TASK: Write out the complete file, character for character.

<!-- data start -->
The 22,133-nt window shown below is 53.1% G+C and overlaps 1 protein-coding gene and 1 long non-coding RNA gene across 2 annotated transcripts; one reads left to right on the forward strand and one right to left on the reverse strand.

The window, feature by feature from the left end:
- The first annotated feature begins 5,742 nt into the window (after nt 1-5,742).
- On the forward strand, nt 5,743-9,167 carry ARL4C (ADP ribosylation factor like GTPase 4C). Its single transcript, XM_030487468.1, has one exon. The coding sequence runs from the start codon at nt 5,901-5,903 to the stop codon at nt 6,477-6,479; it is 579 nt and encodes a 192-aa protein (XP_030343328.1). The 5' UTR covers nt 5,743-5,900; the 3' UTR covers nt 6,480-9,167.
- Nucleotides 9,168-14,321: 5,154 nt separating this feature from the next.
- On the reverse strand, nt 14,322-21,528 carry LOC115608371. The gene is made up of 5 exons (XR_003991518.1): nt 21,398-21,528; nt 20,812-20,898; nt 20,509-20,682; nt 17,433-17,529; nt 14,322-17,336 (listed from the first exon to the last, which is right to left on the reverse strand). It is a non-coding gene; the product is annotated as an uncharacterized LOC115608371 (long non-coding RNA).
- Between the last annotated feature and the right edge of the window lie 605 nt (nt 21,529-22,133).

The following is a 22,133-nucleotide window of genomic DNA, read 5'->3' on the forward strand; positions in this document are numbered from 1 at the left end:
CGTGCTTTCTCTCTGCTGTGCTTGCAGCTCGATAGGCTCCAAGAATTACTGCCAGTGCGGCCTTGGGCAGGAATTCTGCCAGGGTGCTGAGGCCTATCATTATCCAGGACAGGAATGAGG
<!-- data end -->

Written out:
The 22,133-nt window shown below is 53.1% G+C and overlaps 1 protein-coding gene and 1 long non-coding RNA gene across 2 annotated transcripts; one reads left to right on the forward strand and one right to left on the reverse strand.

The window, feature by feature from the left end:
- The first annotated feature begins 5,742 nt into the window (after nt 1-5,742).
- On the forward strand, nt 5,743-9,167 carry ARL4C (ADP ribosylation factor like GTPase 4C). Its single transcript, XM_030487468.1, has one exon. The coding sequence runs from the start codon at nt 5,901-5,903 to the stop codon at nt 6,477-6,479; it is 579 nt and encodes a 192-aa protein (XP_030343328.1). The 5' UTR covers nt 5,743-5,900; the 3' UTR covers nt 6,480-9,167.
- Nucleotides 9,168-14,321: 5,154 nt separating this feature from the next.
- On the reverse strand, nt 14,322-21,528 carry LOC115608371. The gene is made up of 5 exons (XR_003991518.1): nt 21,398-21,528; nt 20,812-20,898; nt 20,509-20,682; nt 17,433-17,529; nt 14,322-17,336 (listed from the first exon to the last, which is right to left on the reverse strand). It is a non-coding gene; the product is annotated as an uncharacterized LOC115608371 (long non-coding RNA).
- Between the last annotated feature and the right edge of the window lie 605 nt (nt 21,529-22,133).

The following is a 22,133-nucleotide window of genomic DNA, read 5'->3' on the forward strand; positions in this document are numbered from 1 at the left end:
CGTGCTTTCTCTCTGCTGTGCTTGCAGCTCGATAGGCTCCAAGAATTACTGCCAGTGCGGCCTTGGGCAGGAATTCTGCCAGGGTGCTGAGGCCTATCATTATCCAGGACAGGAATGAGG